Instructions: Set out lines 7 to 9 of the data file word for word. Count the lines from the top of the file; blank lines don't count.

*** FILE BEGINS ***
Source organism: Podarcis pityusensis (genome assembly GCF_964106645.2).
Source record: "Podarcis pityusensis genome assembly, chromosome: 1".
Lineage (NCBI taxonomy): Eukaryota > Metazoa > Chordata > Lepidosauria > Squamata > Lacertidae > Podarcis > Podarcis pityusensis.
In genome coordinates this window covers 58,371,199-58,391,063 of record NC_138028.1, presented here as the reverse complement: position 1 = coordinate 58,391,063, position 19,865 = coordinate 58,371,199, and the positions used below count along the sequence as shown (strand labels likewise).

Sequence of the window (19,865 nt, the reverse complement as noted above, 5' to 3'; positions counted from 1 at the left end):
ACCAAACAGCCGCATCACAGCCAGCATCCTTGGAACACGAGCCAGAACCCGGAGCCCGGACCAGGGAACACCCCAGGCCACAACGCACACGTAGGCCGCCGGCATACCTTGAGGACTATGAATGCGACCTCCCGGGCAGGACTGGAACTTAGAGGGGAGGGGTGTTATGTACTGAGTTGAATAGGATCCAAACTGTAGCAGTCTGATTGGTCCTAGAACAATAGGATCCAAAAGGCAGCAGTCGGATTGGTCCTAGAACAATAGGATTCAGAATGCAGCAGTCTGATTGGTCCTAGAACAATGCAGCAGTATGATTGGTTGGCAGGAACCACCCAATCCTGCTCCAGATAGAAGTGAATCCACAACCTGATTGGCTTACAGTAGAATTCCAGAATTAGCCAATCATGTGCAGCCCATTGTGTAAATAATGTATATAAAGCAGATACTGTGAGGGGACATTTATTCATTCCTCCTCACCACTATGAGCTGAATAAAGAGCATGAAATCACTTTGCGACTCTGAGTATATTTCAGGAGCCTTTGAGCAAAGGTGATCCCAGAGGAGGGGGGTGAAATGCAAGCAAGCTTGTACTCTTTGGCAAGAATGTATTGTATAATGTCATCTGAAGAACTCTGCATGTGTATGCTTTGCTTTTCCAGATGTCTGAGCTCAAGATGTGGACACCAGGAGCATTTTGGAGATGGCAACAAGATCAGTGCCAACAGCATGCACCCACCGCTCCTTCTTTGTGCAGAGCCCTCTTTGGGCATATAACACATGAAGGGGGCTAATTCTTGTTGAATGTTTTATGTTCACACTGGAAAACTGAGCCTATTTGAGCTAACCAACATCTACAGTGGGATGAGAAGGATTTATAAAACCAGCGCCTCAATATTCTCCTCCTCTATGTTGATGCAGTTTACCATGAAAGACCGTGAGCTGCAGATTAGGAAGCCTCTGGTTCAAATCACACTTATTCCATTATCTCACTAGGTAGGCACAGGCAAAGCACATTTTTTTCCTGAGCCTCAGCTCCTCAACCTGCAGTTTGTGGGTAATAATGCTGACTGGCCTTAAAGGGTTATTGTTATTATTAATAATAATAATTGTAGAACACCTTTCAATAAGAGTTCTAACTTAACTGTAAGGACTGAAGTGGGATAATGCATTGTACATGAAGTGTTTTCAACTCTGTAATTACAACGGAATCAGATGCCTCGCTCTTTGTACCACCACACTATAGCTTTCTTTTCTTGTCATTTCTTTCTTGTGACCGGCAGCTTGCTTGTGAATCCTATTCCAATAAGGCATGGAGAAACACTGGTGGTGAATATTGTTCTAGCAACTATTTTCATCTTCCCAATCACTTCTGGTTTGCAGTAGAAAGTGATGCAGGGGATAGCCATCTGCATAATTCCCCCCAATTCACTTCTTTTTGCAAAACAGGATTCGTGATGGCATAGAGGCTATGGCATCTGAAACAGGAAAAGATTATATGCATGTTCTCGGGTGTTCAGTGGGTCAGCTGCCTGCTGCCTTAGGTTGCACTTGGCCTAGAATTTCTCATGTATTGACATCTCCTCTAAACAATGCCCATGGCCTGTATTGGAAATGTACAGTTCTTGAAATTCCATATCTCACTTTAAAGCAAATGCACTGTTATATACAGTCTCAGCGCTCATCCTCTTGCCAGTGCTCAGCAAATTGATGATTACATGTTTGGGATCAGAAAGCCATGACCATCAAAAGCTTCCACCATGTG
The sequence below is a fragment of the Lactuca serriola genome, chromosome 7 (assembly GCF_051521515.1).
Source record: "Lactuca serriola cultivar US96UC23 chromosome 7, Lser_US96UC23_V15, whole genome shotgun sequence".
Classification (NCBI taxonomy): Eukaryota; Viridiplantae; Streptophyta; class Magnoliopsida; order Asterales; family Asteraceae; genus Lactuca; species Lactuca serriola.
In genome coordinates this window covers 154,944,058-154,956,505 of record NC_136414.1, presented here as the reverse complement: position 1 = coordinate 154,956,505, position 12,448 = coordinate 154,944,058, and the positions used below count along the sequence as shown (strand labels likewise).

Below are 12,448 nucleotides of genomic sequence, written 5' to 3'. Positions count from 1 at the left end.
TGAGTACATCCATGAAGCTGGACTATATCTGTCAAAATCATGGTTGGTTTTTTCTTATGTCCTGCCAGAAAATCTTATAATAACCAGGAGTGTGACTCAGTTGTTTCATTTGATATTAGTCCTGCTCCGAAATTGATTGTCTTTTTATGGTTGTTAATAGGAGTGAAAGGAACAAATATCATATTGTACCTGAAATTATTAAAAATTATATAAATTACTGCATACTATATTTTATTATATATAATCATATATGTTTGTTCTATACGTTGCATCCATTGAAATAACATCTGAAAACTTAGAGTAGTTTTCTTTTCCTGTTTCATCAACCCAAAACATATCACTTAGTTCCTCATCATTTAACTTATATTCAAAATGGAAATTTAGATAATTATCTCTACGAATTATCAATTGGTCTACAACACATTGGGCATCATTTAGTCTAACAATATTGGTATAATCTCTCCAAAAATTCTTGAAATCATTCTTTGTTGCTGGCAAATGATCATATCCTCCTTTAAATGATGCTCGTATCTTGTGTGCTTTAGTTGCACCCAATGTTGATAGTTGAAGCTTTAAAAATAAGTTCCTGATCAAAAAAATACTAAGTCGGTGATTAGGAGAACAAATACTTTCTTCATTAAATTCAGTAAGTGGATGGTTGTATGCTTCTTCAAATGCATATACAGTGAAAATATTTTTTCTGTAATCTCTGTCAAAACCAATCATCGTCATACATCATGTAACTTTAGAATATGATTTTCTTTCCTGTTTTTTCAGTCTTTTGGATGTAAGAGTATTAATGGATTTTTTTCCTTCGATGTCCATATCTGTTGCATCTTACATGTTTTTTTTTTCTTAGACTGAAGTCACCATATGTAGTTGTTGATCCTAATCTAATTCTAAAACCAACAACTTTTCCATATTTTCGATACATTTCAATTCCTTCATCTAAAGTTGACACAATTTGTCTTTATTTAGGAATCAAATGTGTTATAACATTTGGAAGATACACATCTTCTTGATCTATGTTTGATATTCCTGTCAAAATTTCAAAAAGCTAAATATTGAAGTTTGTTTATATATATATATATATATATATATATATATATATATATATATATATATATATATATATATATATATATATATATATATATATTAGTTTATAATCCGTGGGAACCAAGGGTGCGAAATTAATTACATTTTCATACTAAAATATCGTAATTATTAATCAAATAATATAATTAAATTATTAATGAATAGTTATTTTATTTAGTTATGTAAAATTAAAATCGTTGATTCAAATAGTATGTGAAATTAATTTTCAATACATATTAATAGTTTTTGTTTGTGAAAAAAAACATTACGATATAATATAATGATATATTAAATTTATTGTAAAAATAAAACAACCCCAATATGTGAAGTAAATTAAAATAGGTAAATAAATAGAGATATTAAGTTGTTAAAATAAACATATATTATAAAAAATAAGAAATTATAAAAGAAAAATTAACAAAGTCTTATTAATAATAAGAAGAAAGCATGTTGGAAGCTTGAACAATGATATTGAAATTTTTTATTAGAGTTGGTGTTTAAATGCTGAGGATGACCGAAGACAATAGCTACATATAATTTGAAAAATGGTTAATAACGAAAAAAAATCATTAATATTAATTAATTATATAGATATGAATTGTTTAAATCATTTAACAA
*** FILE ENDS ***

The sequence below is a fragment of the Lactuca serriola genome, chromosome 7 (assembly GCF_051521515.1).
Source record: "Lactuca serriola cultivar US96UC23 chromosome 7, Lser_US96UC23_V15, whole genome shotgun sequence".
Classification (NCBI taxonomy): Eukaryota; Viridiplantae; Streptophyta; class Magnoliopsida; order Asterales; family Asteraceae; genus Lactuca; species Lactuca serriola.